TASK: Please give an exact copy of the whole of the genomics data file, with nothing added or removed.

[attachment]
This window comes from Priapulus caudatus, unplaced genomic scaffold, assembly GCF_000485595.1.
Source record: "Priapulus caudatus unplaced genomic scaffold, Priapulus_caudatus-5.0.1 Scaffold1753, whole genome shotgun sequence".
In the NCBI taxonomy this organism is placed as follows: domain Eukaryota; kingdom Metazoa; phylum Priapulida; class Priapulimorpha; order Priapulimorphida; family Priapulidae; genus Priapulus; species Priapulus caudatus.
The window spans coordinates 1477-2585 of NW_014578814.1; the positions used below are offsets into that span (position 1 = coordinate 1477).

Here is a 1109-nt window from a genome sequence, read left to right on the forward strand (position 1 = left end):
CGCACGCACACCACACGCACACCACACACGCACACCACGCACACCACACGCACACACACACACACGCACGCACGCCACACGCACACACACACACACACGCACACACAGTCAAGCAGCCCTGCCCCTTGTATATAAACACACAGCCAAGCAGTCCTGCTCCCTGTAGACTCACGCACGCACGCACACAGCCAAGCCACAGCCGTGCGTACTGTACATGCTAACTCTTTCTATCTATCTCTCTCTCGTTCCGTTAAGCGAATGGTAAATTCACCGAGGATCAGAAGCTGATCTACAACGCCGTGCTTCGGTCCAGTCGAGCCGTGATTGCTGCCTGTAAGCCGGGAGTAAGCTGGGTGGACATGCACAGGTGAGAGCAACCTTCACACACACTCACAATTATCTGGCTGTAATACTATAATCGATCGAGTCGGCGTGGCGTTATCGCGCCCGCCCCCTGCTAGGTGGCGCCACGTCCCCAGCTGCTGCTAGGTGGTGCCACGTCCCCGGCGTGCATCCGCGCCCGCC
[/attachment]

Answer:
This window comes from Priapulus caudatus, unplaced genomic scaffold, assembly GCF_000485595.1.
Source record: "Priapulus caudatus unplaced genomic scaffold, Priapulus_caudatus-5.0.1 Scaffold1753, whole genome shotgun sequence".
In the NCBI taxonomy this organism is placed as follows: domain Eukaryota; kingdom Metazoa; phylum Priapulida; class Priapulimorpha; order Priapulimorphida; family Priapulidae; genus Priapulus; species Priapulus caudatus.
The window spans coordinates 1477-2585 of NW_014578814.1; the positions used below are offsets into that span (position 1 = coordinate 1477).

Here is a 1109-nt window from a genome sequence, read left to right on the forward strand (position 1 = left end):
CGCACGCACACCACACGCACACCACACACGCACACCACGCACACCACACGCACACACACACACACGCACGCACGCCACACGCACACACACACACACACGCACACACAGTCAAGCAGCCCTGCCCCTTGTATATAAACACACAGCCAAGCAGTCCTGCTCCCTGTAGACTCACGCACGCACGCACACAGCCAAGCCACAGCCGTGCGTACTGTACATGCTAACTCTTTCTATCTATCTCTCTCTCGTTCCGTTAAGCGAATGGTAAATTCACCGAGGATCAGAAGCTGATCTACAACGCCGTGCTTCGGTCCAGTCGAGCCGTGATTGCTGCCTGTAAGCCGGGAGTAAGCTGGGTGGACATGCACAGGTGAGAGCAACCTTCACACACACTCACAATTATCTGGCTGTAATACTATAATCGATCGAGTCGGCGTGGCGTTATCGCGCCCGCCCCCTGCTAGGTGGCGCCACGTCCCCAGCTGCTGCTAGGTGGTGCCACGTCCCCGGCGTGCATCCGCGCCCGCC